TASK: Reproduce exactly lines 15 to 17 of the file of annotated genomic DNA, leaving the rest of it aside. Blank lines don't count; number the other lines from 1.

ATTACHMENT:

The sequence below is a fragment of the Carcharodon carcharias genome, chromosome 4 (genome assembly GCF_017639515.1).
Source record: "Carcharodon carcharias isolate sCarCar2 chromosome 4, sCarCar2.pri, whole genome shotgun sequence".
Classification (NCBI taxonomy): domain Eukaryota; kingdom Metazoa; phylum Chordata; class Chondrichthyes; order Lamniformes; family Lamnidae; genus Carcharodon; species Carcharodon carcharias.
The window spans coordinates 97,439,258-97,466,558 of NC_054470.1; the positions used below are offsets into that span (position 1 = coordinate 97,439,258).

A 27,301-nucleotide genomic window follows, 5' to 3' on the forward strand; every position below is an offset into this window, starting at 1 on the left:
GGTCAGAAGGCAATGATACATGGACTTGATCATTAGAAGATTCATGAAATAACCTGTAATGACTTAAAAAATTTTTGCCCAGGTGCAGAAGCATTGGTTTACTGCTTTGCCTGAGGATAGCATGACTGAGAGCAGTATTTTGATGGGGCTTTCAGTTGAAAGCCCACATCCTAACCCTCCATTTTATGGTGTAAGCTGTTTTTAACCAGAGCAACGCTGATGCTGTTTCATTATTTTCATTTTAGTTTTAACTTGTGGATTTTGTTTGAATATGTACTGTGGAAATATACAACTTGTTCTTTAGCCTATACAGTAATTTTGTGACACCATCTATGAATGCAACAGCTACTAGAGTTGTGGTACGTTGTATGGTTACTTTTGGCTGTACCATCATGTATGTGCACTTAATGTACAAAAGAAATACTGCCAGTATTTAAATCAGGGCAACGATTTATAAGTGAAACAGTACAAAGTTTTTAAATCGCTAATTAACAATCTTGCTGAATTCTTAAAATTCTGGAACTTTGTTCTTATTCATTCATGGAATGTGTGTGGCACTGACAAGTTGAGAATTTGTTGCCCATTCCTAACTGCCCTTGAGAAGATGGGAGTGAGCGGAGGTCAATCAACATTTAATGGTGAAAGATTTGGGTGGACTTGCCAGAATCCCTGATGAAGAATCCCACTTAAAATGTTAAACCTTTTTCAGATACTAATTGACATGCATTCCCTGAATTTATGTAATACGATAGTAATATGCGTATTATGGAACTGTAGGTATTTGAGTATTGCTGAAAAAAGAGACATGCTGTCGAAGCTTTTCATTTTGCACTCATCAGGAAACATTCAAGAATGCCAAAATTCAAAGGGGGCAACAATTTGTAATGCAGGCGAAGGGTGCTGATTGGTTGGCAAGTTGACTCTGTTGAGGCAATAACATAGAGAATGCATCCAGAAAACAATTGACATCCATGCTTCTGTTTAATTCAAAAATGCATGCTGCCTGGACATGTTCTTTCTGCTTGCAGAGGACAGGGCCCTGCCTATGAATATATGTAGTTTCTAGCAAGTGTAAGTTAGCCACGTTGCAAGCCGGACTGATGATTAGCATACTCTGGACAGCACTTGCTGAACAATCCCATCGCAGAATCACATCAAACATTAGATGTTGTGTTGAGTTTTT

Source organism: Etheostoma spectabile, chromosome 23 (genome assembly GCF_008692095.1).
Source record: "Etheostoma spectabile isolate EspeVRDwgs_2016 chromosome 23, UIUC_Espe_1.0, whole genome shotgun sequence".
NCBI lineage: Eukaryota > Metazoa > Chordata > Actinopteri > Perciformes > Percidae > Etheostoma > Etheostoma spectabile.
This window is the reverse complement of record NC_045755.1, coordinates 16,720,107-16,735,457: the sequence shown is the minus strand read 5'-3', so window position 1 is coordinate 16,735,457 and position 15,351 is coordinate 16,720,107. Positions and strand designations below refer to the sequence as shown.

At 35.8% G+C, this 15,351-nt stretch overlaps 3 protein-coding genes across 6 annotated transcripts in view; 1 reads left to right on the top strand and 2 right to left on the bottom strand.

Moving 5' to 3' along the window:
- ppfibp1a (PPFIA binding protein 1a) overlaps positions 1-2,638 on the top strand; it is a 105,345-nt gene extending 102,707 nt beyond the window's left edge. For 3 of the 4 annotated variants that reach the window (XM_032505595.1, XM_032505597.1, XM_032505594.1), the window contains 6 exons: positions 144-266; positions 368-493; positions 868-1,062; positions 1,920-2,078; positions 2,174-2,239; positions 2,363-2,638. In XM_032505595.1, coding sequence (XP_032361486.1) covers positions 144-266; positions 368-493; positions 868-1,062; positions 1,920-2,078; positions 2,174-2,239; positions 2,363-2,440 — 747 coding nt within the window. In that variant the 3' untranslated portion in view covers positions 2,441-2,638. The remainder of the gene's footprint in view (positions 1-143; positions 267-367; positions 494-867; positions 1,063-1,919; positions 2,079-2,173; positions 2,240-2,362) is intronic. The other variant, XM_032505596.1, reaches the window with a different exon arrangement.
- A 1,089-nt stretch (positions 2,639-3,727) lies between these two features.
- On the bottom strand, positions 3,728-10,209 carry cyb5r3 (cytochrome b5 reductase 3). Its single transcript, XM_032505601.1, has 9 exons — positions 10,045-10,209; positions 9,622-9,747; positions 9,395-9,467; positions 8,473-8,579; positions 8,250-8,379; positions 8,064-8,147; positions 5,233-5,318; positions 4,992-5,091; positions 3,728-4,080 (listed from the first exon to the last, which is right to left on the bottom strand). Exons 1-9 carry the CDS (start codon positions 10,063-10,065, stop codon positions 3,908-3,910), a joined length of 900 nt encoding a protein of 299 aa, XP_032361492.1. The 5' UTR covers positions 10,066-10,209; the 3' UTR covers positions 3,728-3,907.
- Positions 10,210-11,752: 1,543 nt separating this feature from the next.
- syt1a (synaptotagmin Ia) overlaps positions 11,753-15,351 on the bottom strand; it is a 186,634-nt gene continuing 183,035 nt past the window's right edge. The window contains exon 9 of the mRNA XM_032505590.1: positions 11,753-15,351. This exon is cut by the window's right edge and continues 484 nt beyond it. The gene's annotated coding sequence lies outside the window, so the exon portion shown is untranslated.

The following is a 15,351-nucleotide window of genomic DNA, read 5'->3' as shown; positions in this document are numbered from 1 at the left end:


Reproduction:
- On the bottom strand, positions 3,728-10,209 carry cyb5r3 (cytochrome b5 reductase 3). Its single transcript, XM_032505601.1, has 9 exons — positions 10,045-10,209; positions 9,622-9,747; positions 9,395-9,467; positions 8,473-8,579; positions 8,250-8,379; positions 8,064-8,147; positions 5,233-5,318; positions 4,992-5,091; positions 3,728-4,080 (listed from the first exon to the last, which is right to left on the bottom strand). Exons 1-9 carry the CDS (start codon positions 10,063-10,065, stop codon positions 3,908-3,910), a joined length of 900 nt encoding a protein of 299 aa, XP_032361492.1. The 5' UTR covers positions 10,066-10,209; the 3' UTR covers positions 3,728-3,907.
- Positions 10,210-11,752: 1,543 nt separating this feature from the next.
- syt1a (synaptotagmin Ia) overlaps positions 11,753-15,351 on the bottom strand; it is a 186,634-nt gene continuing 183,035 nt past the window's right edge. The window contains exon 9 of the mRNA XM_032505590.1: positions 11,753-15,351. This exon is cut by the window's right edge and continues 484 nt beyond it. The gene's annotated coding sequence lies outside the window, so the exon portion shown is untranslated.